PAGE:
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There has been an unprecedented global scientific response to the COVID-19 pandemic, with hundreds of studies published weekly, and a dizzying amount of media coverage of that research.

The thirst for knowledge has also spurred some dubious practices, including the constant dissemination of new scientific information by press release, the hyping of unproven treatments from powerful political pulpits and breathless reporting on even the most mundane developments in COVID-19 treatments and vaccines.

In this overcharged atmosphere, the public can be forgiven for being perplexed about where things stand on the coronavirus, from the benefits of masks to the risks of sending children back to school.

Heck, even the world’s most prestigious medical journals are having trouble keeping up, as evidenced by three high-profile scandals this month alone.

COVID-19 disproportionately affects people suffering from cardiovascular disease, so when the New England Journal of Medicine published an article showing that heart drugs such as angiotensin-converting–enzyme (ACE) inhibitors and angiotensin-receptor blockers (ARBs) were safe for use by COVID-19 patients with heart disease, it was big news. It turned out that the data used to demonstrate that point were dubious, so the paper was retracted on June 4.

The next day, the Lancet medical journal also retracted a high-profile study, one showing that the highly touted drugs hydroxychloroquine and chloroquine were not only ineffective in treating COVID-19, but caused harm to patients. Richard Horton, editor of The Lancet, said the data used were a fabrication and a fraud, and that it was impossible to detect in the peer-review process (which consists of having external experts assess a paper before publication).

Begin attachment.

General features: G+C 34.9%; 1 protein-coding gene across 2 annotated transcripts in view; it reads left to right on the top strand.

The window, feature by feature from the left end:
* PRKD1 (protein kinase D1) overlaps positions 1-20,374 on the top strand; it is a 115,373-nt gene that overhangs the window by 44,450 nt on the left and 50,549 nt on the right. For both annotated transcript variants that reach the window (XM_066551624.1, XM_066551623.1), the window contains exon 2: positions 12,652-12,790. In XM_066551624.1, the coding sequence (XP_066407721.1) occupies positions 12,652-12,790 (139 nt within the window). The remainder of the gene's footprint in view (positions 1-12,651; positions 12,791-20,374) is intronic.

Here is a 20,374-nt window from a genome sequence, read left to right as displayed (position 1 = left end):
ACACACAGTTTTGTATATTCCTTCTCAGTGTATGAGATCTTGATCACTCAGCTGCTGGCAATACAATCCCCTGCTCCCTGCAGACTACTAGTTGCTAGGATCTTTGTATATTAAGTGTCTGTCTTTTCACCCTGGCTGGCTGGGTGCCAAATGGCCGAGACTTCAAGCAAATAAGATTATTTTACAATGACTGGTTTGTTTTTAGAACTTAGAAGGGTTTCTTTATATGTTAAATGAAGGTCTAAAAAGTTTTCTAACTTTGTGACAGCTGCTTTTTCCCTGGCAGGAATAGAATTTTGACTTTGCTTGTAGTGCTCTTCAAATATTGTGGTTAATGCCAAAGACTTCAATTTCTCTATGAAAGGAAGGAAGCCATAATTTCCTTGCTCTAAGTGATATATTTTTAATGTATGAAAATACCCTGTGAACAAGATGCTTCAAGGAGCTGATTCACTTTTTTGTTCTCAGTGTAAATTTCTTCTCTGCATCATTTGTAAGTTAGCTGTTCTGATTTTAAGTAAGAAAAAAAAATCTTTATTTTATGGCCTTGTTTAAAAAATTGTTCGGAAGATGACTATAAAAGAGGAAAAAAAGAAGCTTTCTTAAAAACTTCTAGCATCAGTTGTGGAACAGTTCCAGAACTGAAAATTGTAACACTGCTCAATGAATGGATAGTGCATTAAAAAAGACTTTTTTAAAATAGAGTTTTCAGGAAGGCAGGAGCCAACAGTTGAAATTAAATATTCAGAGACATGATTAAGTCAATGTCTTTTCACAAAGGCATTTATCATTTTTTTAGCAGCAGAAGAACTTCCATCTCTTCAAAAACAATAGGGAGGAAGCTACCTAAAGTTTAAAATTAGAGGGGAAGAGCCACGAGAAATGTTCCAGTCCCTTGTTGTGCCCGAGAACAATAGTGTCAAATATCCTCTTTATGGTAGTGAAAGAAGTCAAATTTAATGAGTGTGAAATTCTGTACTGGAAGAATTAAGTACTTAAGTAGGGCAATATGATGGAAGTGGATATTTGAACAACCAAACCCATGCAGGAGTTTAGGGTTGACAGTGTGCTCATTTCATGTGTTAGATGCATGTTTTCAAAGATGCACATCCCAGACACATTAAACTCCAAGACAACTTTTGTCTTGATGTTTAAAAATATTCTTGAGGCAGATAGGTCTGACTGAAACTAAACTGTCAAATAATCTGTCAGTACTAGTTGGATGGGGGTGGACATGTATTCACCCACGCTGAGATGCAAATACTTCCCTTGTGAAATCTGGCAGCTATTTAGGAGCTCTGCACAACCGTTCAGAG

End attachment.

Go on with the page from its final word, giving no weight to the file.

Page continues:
Another paper, published in the Proceedings of the National Academy of Sciences, made wild claims about the benefits of masks for preventing transmission of coronavirus. Scientists have demanded it be retracted, saying it features egregious errors and verifiably false statements. There were issues about peer review there, too.

What’s just as problematic is that even if the methods and data were flawed, the conclusions of the research may well prove true. But studies have to be done properly, and the methodology transparent, to be credible and useful.

Given the thirst for coronavirus information, some scientists are cutting corners and journals are fast-tracking peer review in a rush to publish.

Preprints – papers that are posted online before they are reviewed and published – have also become a popular practice during the pandemic.

While preprints can be useful for scientific discourse, some dubious material has been posted, such as claims that the SARS-CoV-2 virus was engineered in a lab, or that stem cells can be used to treat COVID-19 or that people with certain blood types have more severe symptoms.

Worse yet, these claims have received widespread media coverage, and fuelled conspiracy theories. The retractions and corrections never get as much attention.

Traditional media outlets, and social media in particular, have also given undue attention to unverified claims and self-serving bumpf, fuelling the troubling “science by press release” phenomenon.

When U.S. biotech company Moderna issued a statement claiming that eight of 45 people in the early stages of a vaccine trial had developed antibodies, its stock price soared by 30 per cent in the days after, and its senior executives earned millions from stock sales.

Similarly, when the University of Oxford’s RECOVERY (randomized evaluation of COVID-19 therapy) trial issued a press release saying the steroid dexamethasone cut the death rate of patients by one-third, it was touted as a “game changer” on news broadcasts around the world, even without the data and caveats being published.

Avid readers of coronavirus news will know this is the third “game changer” drug after hydroxychloroquine (now seen as having more risks than benefits) and remdesivir (now viewed as having a modest benefit for a small subset of COVID-19 patients).

Masks are the latest items to be touted with religious fervour, but the evidence of any benefits is still modest.

Hype is not helpful. Science is messy and takes time, even during a pandemic.

Still, the publication of research findings, even preliminary ones, is important. But how we interpret and use the data matters, too. The mistake we make too often is generalizing – taking small glimmers of hope and assuming there is a cure-all.

Of the many lessons that have emerged from this pandemic, one is that the way in which scientific discourse takes place is changing.

COVID-19 has shown that science, and scientific research, are more important than ever. But the science also has to be well communicated and trusted, and that’s a challenge that can’t be solved in the lab – it has to be tackled in society more broadly.

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